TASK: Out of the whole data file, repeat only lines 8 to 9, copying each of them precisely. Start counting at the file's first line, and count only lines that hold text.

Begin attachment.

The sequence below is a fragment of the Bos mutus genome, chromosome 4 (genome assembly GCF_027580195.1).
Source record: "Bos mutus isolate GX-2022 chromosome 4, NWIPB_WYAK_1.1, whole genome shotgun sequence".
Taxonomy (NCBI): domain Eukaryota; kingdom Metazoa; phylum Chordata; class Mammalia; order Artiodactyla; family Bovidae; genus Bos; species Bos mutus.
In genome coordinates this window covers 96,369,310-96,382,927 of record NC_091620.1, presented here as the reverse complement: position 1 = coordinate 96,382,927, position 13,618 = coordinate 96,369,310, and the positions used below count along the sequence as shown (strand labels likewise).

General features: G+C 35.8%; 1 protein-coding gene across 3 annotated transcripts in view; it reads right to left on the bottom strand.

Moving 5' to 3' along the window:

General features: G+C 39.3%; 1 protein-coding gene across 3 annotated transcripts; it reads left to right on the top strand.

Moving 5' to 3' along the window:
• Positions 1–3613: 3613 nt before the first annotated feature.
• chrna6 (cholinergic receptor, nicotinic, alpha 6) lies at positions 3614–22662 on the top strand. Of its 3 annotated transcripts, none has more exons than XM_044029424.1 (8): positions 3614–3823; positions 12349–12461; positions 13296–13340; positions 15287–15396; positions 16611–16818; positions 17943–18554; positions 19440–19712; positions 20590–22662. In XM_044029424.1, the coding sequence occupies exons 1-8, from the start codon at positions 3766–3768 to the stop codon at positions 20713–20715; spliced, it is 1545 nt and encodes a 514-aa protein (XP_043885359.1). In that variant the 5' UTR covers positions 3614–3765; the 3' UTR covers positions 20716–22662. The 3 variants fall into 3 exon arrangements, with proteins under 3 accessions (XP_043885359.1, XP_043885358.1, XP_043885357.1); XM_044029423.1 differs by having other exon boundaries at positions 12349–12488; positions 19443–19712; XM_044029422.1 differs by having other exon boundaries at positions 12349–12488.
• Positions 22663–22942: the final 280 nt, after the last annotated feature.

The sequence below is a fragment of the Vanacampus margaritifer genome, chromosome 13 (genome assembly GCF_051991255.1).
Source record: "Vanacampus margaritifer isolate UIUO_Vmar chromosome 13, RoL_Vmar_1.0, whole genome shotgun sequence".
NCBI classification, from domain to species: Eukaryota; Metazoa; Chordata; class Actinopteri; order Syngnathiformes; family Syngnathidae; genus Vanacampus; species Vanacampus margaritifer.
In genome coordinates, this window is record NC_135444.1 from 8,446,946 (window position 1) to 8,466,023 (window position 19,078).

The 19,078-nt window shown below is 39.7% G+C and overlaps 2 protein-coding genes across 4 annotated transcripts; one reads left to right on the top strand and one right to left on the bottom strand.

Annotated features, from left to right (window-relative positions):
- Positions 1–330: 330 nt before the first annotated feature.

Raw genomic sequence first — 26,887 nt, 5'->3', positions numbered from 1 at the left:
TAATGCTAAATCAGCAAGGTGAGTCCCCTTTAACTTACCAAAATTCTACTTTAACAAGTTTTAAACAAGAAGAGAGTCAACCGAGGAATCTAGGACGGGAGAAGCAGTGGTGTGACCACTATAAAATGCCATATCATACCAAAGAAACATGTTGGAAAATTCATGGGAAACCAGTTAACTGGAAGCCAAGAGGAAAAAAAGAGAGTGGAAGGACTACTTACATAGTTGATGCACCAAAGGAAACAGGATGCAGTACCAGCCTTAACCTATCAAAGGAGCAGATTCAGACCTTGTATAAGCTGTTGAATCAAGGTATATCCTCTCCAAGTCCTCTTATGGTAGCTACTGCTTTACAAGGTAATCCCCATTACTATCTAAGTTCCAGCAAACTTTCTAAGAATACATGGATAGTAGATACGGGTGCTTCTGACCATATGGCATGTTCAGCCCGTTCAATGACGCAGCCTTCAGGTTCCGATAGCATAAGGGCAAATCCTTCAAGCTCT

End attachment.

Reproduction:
Moving 5' to 3' along the window:
• Positions 1–3613: 3613 nt before the first annotated feature.